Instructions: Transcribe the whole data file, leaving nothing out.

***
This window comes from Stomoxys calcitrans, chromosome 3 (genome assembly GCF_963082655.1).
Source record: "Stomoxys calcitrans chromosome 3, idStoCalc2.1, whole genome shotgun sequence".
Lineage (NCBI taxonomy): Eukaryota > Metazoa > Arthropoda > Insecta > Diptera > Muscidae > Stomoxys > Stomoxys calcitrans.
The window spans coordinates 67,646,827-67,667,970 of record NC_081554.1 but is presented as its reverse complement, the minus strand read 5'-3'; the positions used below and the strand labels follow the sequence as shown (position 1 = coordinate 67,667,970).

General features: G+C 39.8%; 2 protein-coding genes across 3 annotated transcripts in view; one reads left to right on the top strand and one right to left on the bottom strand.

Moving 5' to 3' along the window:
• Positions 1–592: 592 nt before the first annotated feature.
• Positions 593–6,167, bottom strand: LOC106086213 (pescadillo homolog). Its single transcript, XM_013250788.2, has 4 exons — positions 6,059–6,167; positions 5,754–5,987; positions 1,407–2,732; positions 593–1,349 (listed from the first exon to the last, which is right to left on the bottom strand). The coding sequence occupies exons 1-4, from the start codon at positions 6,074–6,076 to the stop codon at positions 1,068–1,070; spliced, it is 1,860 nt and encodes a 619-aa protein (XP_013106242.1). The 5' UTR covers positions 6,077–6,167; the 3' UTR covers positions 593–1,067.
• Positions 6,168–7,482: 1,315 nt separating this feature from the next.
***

This window comes from Stomoxys calcitrans, chromosome 3 (genome assembly GCF_963082655.1).
Source record: "Stomoxys calcitrans chromosome 3, idStoCalc2.1, whole genome shotgun sequence".
Lineage (NCBI taxonomy): Eukaryota > Metazoa > Arthropoda > Insecta > Diptera > Muscidae > Stomoxys > Stomoxys calcitrans.
The window spans coordinates 67,646,827-67,667,970 of record NC_081554.1 but is presented as its reverse complement, the minus strand read 5'-3'; the positions used below and the strand labels follow the sequence as shown (position 1 = coordinate 67,667,970).

General features: G+C 39.8%; 2 protein-coding genes across 3 annotated transcripts in view; one reads left to right on the top strand and one right to left on the bottom strand.

Moving 5' to 3' along the window:
• Positions 1–592: 592 nt before the first annotated feature.
• Positions 593–6,167, bottom strand: LOC106086213 (pescadillo homolog). Its single transcript, XM_013250788.2, has 4 exons — positions 6,059–6,167; positions 5,754–5,987; positions 1,407–2,732; positions 593–1,349 (listed from the first exon to the last, which is right to left on the bottom strand). The coding sequence occupies exons 1-4, from the start codon at positions 6,074–6,076 to the stop codon at positions 1,068–1,070; spliced, it is 1,860 nt and encodes a 619-aa protein (XP_013106242.1). The 5' UTR covers positions 6,077–6,167; the 3' UTR covers positions 593–1,067.
• Positions 6,168–7,482: 1,315 nt separating this feature from the next.